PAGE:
More than 13 years after an Air France jet plunged into the Atlantic, killing all 228 people on board, the French carrier and Airbus go on trial in a Paris court next week.
After a two-year search for the A330’s black boxes, French investigators found pilots had mishandled the temporary loss of data from iced-up sensors and pushed the 205-tonne jet into an aerodynamic stall or freefall, without responding to alerts.
But the BEA accident agency also disclosed that Air France had expressed concerns about increased icing incidents before the crash and had started receiving improved speed probes. Experts say the relative roles of pilot or sensor error, as well as erratic displays or fatigue, will be key to the historic trial.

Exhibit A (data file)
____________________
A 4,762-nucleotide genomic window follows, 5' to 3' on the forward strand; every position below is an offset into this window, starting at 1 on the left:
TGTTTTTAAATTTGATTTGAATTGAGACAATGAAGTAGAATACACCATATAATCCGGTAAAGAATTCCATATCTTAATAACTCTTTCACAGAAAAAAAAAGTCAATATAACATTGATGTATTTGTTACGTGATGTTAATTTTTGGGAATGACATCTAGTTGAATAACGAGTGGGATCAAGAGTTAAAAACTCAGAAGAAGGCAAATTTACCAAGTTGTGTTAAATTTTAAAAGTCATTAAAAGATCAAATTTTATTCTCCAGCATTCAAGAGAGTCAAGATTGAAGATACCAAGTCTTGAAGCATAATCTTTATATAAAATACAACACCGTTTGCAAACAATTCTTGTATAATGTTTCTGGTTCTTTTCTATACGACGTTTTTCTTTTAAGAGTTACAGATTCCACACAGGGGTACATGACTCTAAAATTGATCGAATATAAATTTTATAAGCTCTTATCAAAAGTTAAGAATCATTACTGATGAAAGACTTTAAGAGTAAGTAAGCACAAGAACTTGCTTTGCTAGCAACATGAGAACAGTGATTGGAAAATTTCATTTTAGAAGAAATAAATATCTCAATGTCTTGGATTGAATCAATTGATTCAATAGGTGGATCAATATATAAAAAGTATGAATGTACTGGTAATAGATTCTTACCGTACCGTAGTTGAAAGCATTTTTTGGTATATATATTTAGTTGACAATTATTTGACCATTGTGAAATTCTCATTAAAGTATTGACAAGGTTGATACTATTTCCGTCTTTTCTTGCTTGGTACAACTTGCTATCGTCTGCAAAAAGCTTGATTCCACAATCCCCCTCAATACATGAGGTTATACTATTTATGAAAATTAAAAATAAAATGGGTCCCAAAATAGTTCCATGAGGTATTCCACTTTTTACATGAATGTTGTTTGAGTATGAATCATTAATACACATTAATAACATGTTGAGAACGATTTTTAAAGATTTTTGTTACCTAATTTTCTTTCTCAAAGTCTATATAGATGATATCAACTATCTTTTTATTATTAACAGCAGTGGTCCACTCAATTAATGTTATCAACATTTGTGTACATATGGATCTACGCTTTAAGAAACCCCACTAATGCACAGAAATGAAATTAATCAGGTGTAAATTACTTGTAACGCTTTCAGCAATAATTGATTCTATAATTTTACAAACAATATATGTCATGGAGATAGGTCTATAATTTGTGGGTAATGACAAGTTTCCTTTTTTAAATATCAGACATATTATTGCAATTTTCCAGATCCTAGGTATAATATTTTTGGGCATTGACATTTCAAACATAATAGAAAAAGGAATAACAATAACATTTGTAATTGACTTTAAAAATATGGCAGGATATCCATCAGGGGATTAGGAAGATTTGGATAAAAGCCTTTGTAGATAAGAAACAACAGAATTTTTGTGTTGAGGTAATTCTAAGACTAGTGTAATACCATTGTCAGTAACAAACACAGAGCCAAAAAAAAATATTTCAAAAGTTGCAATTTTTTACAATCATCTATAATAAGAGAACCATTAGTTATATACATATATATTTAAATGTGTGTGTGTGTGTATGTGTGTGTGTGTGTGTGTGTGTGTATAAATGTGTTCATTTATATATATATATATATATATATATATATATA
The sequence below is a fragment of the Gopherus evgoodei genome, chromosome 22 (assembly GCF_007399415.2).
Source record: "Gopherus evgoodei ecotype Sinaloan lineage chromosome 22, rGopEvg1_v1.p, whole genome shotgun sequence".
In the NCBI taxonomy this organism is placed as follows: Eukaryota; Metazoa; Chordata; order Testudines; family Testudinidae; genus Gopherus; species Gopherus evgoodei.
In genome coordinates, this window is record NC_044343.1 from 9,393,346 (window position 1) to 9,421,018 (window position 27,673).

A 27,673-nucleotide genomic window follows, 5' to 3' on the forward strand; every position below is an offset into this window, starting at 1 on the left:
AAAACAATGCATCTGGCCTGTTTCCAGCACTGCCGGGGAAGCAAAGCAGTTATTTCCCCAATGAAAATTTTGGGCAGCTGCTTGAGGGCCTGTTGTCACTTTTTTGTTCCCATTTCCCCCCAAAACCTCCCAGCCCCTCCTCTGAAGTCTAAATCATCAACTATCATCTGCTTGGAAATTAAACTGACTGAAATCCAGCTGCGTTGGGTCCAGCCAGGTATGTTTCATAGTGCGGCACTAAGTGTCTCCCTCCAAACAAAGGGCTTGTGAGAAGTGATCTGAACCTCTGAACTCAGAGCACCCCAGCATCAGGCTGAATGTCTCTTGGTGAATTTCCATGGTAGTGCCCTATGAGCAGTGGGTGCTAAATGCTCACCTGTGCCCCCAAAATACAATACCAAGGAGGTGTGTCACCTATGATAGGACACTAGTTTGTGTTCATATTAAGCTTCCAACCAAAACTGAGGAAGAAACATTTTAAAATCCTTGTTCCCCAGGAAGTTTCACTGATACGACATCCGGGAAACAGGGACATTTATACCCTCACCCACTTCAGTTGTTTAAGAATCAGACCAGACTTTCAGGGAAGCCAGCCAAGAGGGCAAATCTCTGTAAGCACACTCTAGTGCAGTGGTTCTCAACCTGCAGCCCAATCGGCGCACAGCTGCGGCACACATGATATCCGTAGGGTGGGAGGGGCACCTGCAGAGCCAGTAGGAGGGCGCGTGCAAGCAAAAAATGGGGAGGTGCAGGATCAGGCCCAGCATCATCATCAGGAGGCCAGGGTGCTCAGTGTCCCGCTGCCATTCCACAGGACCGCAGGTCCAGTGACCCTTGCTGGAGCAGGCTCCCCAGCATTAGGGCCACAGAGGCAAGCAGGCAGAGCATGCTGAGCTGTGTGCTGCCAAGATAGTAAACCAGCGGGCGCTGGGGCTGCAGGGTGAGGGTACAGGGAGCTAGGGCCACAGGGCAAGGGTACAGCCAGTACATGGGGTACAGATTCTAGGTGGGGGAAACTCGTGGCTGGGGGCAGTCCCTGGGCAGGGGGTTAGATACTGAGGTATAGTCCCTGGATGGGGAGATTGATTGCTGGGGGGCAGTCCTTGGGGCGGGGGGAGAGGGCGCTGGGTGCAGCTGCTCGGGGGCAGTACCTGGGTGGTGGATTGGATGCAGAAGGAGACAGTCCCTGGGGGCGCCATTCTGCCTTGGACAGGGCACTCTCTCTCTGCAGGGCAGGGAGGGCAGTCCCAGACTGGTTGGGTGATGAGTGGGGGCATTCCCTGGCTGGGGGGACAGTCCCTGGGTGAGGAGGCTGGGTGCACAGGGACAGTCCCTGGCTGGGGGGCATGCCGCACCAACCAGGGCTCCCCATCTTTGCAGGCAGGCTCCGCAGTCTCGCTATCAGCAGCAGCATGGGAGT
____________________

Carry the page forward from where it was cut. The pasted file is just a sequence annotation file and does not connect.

Monday’s opening hearing will mark the first time French companies have been directly placed on trial for “involuntary manslaughter” following an air crash, rather than individuals.
While corporate reputations and a long-awaited catharsis for families are at stake, the nine-week trial is not expected to lead to significant financial penalties. However, experts say larger sums have been paid in compensation or civil settlements.
The maximum fine for either company, if convicted of involuntary manslaughter, is just 225,000 euros ($220,612) or five times the maximum monetary penalty for an individual, who unlike a company can also face jail, according to French legal experts.